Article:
In an issue of the much missed magazine Hammer Horror there is an excellent article about the making of Dracula: Prince of Darkness with this terrific anecdote about the great Barbara Shelley:

“3rd May 1965 was spent shooting Ludwig’s cell on stage 4, where Barbara Shelley’s vampirised Helen would be staked on the table. In the middle of one take, Shelley struggled so violently that she managed to swallow one of her stuck-on fangs. There was no replacement available. Not wishing to hold up shooting for a day, Shelley swallowed salt water until she regurgitated the offending canine.”

That is the act of a truly dedicated performer! This is my contribution to The Performance That Changed Your Life Blog-a-thon.

22 thoughts on “The Lady is a Vamp!

  1. Fun post – I’m a fan of vampire lore. It’s hard to act in such movies – it requires a particular style of performance that ain’t easy and is often not given its due. Haven’t seen this particular movie, alas, but it sounds like I should track it down.

  2. I’m a huge fan of Christoper Lee, but I do have to agree with you on this. Barbara Shelley owned this film. I remember seeing this movie as a kid. I never could forget her. I loved the transformation from this prim and proper lady to this sexy and diabolical vampire. Hammer made a lot of great movies, with a lot of great actors and actresses. Barbara gave one of the best performances of either a woman or a man. Great post! I’ll have to watch this again soon. I just got finished watching “Horror of Dracula” again.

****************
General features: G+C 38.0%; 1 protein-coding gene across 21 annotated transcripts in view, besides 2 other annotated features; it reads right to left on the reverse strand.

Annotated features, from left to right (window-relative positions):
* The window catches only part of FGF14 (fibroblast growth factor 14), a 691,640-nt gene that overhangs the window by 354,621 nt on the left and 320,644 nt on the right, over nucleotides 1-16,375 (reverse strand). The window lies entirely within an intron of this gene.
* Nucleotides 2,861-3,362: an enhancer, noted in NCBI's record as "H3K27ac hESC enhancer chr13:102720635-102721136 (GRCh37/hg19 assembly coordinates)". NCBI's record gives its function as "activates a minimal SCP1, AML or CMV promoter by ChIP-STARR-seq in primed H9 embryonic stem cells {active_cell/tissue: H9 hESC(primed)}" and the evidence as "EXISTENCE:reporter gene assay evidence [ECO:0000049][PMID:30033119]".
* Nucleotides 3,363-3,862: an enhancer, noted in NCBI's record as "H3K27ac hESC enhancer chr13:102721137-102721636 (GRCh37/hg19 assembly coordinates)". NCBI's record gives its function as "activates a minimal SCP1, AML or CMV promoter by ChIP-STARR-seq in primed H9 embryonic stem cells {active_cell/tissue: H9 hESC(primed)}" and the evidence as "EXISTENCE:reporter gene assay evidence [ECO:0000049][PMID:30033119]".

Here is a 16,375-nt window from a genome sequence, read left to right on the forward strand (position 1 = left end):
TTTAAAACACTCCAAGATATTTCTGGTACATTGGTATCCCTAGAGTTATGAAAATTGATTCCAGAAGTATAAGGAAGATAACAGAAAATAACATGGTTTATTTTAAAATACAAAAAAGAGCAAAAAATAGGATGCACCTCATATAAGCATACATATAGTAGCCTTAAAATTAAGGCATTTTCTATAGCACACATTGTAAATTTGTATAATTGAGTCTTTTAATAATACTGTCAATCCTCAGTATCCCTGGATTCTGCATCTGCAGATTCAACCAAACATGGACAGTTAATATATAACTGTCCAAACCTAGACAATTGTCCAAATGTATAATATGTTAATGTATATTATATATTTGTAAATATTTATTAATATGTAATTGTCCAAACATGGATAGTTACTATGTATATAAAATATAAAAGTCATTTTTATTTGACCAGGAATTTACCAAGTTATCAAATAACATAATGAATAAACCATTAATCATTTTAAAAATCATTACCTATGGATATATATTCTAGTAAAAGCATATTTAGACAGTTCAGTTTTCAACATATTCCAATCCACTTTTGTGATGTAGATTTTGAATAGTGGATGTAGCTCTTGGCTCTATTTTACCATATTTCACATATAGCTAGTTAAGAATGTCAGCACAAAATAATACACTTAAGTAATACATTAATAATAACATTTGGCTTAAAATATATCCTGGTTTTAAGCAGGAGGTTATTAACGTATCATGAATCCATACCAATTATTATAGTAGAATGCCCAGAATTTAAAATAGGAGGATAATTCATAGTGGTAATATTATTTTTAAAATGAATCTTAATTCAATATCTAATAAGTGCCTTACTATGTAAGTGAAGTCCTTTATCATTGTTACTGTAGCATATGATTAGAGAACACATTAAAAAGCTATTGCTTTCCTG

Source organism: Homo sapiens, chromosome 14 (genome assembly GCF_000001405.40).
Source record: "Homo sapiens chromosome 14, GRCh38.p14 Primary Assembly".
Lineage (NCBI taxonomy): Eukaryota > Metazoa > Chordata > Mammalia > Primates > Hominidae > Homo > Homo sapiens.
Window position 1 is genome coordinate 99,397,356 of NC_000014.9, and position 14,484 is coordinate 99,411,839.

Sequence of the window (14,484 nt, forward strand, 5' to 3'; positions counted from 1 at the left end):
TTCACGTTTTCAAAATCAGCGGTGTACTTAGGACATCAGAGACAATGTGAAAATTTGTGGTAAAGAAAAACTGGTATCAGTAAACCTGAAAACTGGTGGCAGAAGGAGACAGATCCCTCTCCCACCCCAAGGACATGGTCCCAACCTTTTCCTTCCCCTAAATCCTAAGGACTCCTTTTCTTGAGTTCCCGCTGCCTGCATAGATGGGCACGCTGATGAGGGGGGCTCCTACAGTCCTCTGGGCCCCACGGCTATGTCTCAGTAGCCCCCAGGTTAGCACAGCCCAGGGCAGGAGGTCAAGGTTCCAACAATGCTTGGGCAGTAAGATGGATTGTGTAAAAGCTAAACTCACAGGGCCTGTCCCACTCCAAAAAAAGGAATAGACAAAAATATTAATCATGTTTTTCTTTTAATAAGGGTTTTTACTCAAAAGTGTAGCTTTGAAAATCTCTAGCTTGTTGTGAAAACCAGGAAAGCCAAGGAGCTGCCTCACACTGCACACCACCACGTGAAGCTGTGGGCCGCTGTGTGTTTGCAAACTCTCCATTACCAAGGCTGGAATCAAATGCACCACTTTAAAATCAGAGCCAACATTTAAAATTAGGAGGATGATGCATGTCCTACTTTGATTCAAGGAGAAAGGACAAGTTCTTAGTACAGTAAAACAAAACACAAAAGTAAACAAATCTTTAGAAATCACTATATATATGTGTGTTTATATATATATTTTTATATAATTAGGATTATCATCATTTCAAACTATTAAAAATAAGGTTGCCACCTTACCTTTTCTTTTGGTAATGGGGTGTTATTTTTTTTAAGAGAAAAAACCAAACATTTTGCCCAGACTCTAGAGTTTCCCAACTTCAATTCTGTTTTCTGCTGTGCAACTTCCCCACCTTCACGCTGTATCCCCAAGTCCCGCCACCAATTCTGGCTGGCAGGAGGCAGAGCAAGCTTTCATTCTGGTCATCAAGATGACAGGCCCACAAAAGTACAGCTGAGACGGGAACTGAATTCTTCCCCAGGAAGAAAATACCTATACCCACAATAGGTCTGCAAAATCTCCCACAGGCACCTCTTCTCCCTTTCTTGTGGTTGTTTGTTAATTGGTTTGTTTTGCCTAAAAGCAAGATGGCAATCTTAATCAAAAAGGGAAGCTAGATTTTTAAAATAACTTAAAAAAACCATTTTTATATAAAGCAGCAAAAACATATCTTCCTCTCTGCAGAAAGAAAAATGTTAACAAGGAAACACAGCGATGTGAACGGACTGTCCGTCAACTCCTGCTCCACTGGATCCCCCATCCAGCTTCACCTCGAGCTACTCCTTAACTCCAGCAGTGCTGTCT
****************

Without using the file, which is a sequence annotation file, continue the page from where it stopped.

3. I’ll have to check this one out, Kimberly. I love Quatermass and the Pit. By the way, I finally got my new Denver Public Library card, and found out that they have downloadable films from, among other people, Jack Hill and Al Adamson!

  4. Thanks for all the nice comments!

    Anna – So true! Actors in horror films have never really gotten their due. To scare an audience, you often have to make unbelievable characters such as vampires believeable and that’s hard work.

    StinkyLulu – Nifty! I’m off to check out your Blacula post next. I love that film!

    Keith – Glad we agree! Shelley is terrific in this film and she’s a lovely and talented actress who’s never really gotten the kinds of props that she deserves in my opinion.

    Peter – If you enjoy Hammer films, Dracula Prince of Darkness is really worth a look! I personally think it’s one of Hammer’s best vampire movies but for some reason a lot of people & critics don’t seem to care for it all that much and I’ve never understood why. Last but not least, why isn’t my library as cool as yours? 😕

  5. Sorry about the delay in responding to this one. Excellent post, I am always so happy to see genre performances honored as they are often overlooked. I agree totally on Shelley, she was really extraordinary.
    Hammer has an overflow of great unheralded performances by actresses ranging from Martine Beswick in “Dr. Jekyll and Sister Hyde” to Suzanna Leigh in “Lust For A Vampire”…thanks for highlighting one of the best.

  6. Thanks for the thoughtful comment Jeremy! I think it’ a shame that genre films (in particular horror) are so often overlooked, as well as the talented people who make them. Martine Beswick is one of my favorite actresses and Suzanna Leigh is really good too!

    This was a fun piece to write and I was happy to recall my fond memories of seeing Barbara Shelley’s performance in this for the first time.

  7. Thanks for reminding me of a great performance, Kimberly. Dracula, Prince of Darkness was my first intro to Hammer at the age of five. I forced my Dad to go out and get me a boook on horror movies, which I then used as a colouring book.